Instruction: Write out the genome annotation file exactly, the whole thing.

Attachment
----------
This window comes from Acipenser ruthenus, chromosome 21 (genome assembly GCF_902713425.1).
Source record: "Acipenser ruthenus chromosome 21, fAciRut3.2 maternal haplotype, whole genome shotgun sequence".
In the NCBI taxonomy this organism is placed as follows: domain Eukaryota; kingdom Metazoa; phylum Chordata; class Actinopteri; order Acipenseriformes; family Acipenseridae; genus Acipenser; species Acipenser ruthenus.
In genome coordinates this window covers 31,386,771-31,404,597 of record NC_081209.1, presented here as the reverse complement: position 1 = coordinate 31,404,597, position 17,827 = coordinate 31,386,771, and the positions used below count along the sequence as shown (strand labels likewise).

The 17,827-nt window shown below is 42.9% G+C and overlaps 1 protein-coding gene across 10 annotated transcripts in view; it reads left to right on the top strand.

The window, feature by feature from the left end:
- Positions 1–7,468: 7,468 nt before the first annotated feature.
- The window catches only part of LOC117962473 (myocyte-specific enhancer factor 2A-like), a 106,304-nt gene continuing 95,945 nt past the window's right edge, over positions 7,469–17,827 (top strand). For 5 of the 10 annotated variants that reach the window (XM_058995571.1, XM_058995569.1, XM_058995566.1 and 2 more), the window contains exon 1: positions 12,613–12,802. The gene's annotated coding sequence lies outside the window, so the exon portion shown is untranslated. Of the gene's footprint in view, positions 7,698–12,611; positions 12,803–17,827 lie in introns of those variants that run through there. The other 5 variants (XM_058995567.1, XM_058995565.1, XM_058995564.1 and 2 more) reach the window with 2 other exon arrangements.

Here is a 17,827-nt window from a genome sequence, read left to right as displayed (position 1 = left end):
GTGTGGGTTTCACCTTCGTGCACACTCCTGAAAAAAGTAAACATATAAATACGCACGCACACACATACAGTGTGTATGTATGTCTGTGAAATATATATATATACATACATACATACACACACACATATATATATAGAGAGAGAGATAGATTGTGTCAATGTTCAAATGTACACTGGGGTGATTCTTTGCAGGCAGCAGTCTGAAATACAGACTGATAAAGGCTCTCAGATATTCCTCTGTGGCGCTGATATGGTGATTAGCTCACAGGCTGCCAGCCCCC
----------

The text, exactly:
This window comes from Acipenser ruthenus, chromosome 21 (genome assembly GCF_902713425.1).
Source record: "Acipenser ruthenus chromosome 21, fAciRut3.2 maternal haplotype, whole genome shotgun sequence".
In the NCBI taxonomy this organism is placed as follows: domain Eukaryota; kingdom Metazoa; phylum Chordata; class Actinopteri; order Acipenseriformes; family Acipenseridae; genus Acipenser; species Acipenser ruthenus.
In genome coordinates this window covers 31,386,771-31,404,597 of record NC_081209.1, presented here as the reverse complement: position 1 = coordinate 31,404,597, position 17,827 = coordinate 31,386,771, and the positions used below count along the sequence as shown (strand labels likewise).

The 17,827-nt window shown below is 42.9% G+C and overlaps 1 protein-coding gene across 10 annotated transcripts in view; it reads left to right on the top strand.

The window, feature by feature from the left end:
- Positions 1–7,468: 7,468 nt before the first annotated feature.
- The window catches only part of LOC117962473 (myocyte-specific enhancer factor 2A-like), a 106,304-nt gene continuing 95,945 nt past the window's right edge, over positions 7,469–17,827 (top strand). For 5 of the 10 annotated variants that reach the window (XM_058995571.1, XM_058995569.1, XM_058995566.1 and 2 more), the window contains exon 1: positions 12,613–12,802. The gene's annotated coding sequence lies outside the window, so the exon portion shown is untranslated. Of the gene's footprint in view, positions 7,698–12,611; positions 12,803–17,827 lie in introns of those variants that run through there. The other 5 variants (XM_058995567.1, XM_058995565.1, XM_058995564.1 and 2 more) reach the window with 2 other exon arrangements.

Here is a 17,827-nt window from a genome sequence, read left to right as displayed (position 1 = left end):
GTGTGGGTTTCACCTTCGTGCACACTCCTGAAAAAAGTAAACATATAAATACGCACGCACACACATACAGTGTGTATGTATGTCTGTGAAATATATATATATACATACATACATACACACACACATATATATATAGAGAGAGAGATAGATTGTGTCAATGTTCAAATGTACACTGGGGTGATTCTTTGCAGGCAGCAGTCTGAAATACAGACTGATAAAGGCTCTCAGATATTCCTCTGTGGCGCTGATATGGTGATTAGCTCACAGGCTGCCAGCCCCC